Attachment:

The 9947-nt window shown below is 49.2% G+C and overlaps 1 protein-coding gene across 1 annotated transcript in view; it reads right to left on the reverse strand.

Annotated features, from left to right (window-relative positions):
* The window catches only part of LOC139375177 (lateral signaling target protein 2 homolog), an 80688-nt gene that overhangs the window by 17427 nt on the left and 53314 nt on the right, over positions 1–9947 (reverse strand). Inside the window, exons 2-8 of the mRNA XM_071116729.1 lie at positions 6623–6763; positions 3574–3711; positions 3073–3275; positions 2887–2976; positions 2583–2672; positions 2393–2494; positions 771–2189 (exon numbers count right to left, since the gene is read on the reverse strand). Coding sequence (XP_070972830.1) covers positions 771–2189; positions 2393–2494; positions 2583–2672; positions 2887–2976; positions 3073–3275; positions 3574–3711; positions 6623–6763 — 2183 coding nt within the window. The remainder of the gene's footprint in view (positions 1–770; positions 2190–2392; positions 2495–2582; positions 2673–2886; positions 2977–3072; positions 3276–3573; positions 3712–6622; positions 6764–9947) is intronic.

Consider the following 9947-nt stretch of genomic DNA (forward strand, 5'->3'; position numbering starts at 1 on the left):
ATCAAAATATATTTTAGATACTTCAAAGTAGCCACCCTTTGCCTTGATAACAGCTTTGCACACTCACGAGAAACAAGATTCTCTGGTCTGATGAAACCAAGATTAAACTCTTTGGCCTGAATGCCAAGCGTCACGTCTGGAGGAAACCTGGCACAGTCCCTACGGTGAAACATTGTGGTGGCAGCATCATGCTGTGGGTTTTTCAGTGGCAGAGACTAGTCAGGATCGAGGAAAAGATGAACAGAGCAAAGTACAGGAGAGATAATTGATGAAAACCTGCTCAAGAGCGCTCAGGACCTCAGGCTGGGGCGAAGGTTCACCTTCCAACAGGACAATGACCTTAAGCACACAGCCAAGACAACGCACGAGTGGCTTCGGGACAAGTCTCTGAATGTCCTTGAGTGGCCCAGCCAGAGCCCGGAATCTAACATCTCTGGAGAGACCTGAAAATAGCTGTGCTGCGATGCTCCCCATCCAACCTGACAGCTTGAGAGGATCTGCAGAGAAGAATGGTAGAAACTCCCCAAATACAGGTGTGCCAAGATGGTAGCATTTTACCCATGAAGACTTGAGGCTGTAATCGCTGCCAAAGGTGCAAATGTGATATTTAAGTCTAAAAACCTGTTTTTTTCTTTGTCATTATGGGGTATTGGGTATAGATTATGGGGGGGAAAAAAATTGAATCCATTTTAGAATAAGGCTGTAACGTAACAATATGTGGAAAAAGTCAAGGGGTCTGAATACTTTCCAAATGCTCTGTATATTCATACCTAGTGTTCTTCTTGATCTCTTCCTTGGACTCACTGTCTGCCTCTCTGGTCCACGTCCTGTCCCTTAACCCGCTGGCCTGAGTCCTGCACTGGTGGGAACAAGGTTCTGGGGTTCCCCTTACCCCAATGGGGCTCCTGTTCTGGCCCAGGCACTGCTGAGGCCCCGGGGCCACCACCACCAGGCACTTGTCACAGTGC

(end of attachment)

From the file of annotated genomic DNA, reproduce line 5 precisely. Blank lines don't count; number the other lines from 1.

ATCAAAATATATTTTAGATACTTCAAAGTAGCCACCCTTTGCCTTGATAACAGCTTTGCACACTCACGAGAAACAAGATTCTCTGGTCTGATGAAACCAAGATTAAACTCTTTGGCCTGAATGCCAAGCGTCACGTCTGGAGGAAACCTGGCACAGTCCCTACGGTGAAACATTGTGGTGGCAGCATCATGCTGTGGGTTTTTCAGTGGCAGAGACTAGTCAGGATCGAGGAAAAGATGAACAGAGCAAAGTACAGGAGAGATAATTGATGAAAACCTGCTCAAGAGCGCTCAGGACCTCAGGCTGGGGCGAAGGTTCACCTTCCAACAGGACAATGACCTTAAGCACACAGCCAAGACAACGCACGAGTGGCTTCGGGACAAGTCTCTGAATGTCCTTGAGTGGCCCAGCCAGAGCCCGGAATCTAACATCTCTGGAGAGACCTGAAAATAGCTGTGCTGCGATGCTCCCCATCCAACCTGACAGCTTGAGAGGATCTGCAGAGAAGAATGGTAGAAACTCCCCAAATACAGGTGTGCCAAGATGGTAGCATTTTACCCATGAAGACTTGAGGCTGTAATCGCTGCCAAAGGTGCAAATGTGATATTTAAGTCTAAAAACCTGTTTTTTTCTTTGTCATTATGGGGTATTGGGTATAGATTATGGGGGGGAAAAAAATTGAATCCATTTTAGAATAAGGCTGTAACGTAACAATATGTGGAAAAAGTCAAGGGGTCTGAATACTTTCCAAATGCTCTGTATATTCATACCTAGTGTTCTTCTTGATCTCTTCCTTGGACTCACTGTCTGCCTCTCTGGTCCACGTCCTGTCCCTTAACCCGCTGGCCTGAGTCCTGCACTGGTGGGAACAAGGTTCTGGGGTTCCCCTTACCCCAATGGGGCTCCTGTTCTGGCCCAGGCACTGCTGAGGCCCCGGGGCCACCACCACCAGGCACTTGTCACAGTGC